Videography by Erin Reitz It’s cold. Really cold. The kind of cold that’s so arresting it feels like Jack Frost himself is luring every bit of warmth you have inside
Videography by Erin Reitz
It’s cold. Really cold. The kind of cold that’s so arresting it feels like Jack Frost himself is luring every bit of warmth you have inside you to leave your body. And it’s certainly the cold that breaks the regional record low — a 45-year-old one, in fact.
You can’t bend your fingers, and you can’t stop your eyes from watering, and you certainly can’t work in these conditions when the temperature is in the teens on this early January morning in Burgaw.
But that doesn’t stop farmers from dropping off their produce at the Feast Down East distribution center, a nonprofit that helps farmers with limited resources get their food in local markets. They can’t let it stop them. These farmers’ livelihoods depend just as much on what they pull out of the ground as yours depends on the food that winds up on your plate.
There’s something planted deep within the American psyche that paints the most pleasant of pictures about farming, and it’s easy to see why. You get to buy a plot of wide, open land and call it your own. You do what you want with it, and there’s nothing that will talk back to you but the cabbages and the peas and the dirt.
But people don’t tell you about the freezing days like this one. And they certainly don’t tell you about the days when the profit isn’t coming in, when the crop just isn’t selling.
“It sounds nice, but it’s a 7-days-a-week job,” says Jim Lofts, who’s dropping off several boxes of produce spared right before the blustery turn in the weather. He owns a 64-acre farm in nearby Chinquapin with his wife, Rosemary.
“If you have chickens, or turkeys, or hogs, you’re tied to that place every day, all year, never with a day off,” he adds.
So why keep farming if it’s so difficult?
“We enjoy the simplicity, I guess. I don’t know why we keep farming,” says Rosemary with a warm laugh that makes you feel like you’ve known her for years. “I enjoy just working with the soil and the dirt.”
You might be inclined to think that as two retirees, the Lofts would prefer to sink their feet in the sand at a nearby beach.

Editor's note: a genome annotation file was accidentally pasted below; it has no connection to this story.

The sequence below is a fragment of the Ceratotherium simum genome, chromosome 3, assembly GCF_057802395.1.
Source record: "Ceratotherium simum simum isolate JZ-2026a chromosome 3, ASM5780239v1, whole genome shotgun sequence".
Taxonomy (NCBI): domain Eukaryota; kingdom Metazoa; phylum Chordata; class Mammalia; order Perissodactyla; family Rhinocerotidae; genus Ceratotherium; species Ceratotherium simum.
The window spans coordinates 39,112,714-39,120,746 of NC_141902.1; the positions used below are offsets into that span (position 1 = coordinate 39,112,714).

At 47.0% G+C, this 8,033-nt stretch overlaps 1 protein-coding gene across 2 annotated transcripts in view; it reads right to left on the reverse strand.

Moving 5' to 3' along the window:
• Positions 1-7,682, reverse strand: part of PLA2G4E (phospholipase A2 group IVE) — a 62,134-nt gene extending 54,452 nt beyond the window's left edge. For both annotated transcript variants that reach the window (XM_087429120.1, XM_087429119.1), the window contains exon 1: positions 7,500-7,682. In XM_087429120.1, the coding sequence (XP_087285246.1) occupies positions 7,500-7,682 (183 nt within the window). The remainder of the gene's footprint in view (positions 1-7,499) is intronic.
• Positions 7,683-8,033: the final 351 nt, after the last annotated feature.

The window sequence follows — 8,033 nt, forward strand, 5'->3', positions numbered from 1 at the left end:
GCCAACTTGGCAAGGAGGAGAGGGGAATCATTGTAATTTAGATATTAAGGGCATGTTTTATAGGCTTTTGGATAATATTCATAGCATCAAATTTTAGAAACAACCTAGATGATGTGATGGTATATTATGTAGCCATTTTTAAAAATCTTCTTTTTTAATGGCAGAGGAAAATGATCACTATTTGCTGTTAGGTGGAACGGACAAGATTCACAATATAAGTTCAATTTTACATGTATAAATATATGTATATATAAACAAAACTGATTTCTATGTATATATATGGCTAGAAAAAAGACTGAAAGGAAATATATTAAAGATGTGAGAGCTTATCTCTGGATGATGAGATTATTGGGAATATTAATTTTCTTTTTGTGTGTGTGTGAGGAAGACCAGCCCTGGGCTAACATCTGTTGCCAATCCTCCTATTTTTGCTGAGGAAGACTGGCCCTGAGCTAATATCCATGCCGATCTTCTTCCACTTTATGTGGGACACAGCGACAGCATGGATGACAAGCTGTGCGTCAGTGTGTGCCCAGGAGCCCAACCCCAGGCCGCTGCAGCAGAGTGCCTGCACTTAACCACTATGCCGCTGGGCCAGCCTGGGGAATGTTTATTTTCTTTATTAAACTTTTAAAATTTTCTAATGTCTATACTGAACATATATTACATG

“I would rather run around on my tractor than run around on the beach,” Jim says. “I don’t see any value of oceanfront. If it doesn’t have dirt on it, I don’t need it.”
Though the income they make off of it is only supplemental, farming is at the root of who the Lofts are as people. No matter how hard it can be out in the field, farming gives them meaning. A purpose.
But in today’s world when big agriculture companies are swallowing up family farms, being a small-scale farmer is harder than ever. Immediacy trumps freshness, convenience outweighs flavor, and the family farmer sometimes simply doesn’t have the resources to keep up.
Farmers need a person who can fight for them, a friend. They’ll find both in Molly Rousey.
Rousey, Feast Down East’s processing and distribution coordinator, is a self-described “horrible bragger” when it comes to letting others know about the triumphs of the farmers she works with.
“We’re in rural Pender County. You have got to celebrate your successes,” she says.
In the grand scheme of what Feast Down East does, Rousey is responsible for moving product, constantly meeting with grocery stores and restaurants and encouraging them to sell food grown locally by the farmers she works with.
It can be tough, especially when you hear the word “no.”
“I just keep pushing and hoping I’ll find some angle,” Rousey says. “And I also keep hoping that that person has more virtue than they’re showing me at that point and that it’ll reveal itself another day.”
A job like this requires a balance of realism and optimism, both of which Rousey possesses. She doesn’t hold her tongue, but when she speaks, her sentences end with smiles almost as frequently as they do with periods.
It’s important that Feast Down East gets farmers’ names out into the community, whether that’s through brochures, social media, or canvassing, in order to leave the farmers to their farming.
“Time is valuable when you’re farming,” Rosemary says. “You need your daylight hours to farm, and you can’t do much of that at night.”
Time is, indeed, a valuable thing. As big farms become even bigger and more corporate, small-scale farms are at risk, especially as fewer young people take up the family profession. It hurts farmers now, but it’ll hurt consumers, too, if more don’t choose local, Jim and Rosemary say.
Gone will be the days when food is as fresh and tasty as can be, reaped from the earth minutes down the road. It’ll become harder to support the local economy, protect the environment, and maintain biodiversity of the land.
“We’ll be gone soon,” Rosemary says of herself and Jim. “We don’t have that many more years to live, so we’re just providing for the next generation and helping them along because we know they are the future — we are not. That’s what keeps getting me up every morning.”
As a family farmer, it’s only natural to care about the people who eat your food, especially when they live next door. What a privilege it is to know your neighbors, the growers of your meal.
Perhaps that’s the reason why so many of the highway billboards around here tell you to thank your farmer three times a day. Perhaps we ought to pay more attention.
“You’re paying for the children’s clothes of the family who grew the food, and you’re also paying to keep the future of that farm alive. People need to think bigger than the head of lettuce they bought,” Rousey says. “They need to think about that family.”
And so we say “thank you” to these farmers. Thank you today. Thank you tomorrow. Thank you forever.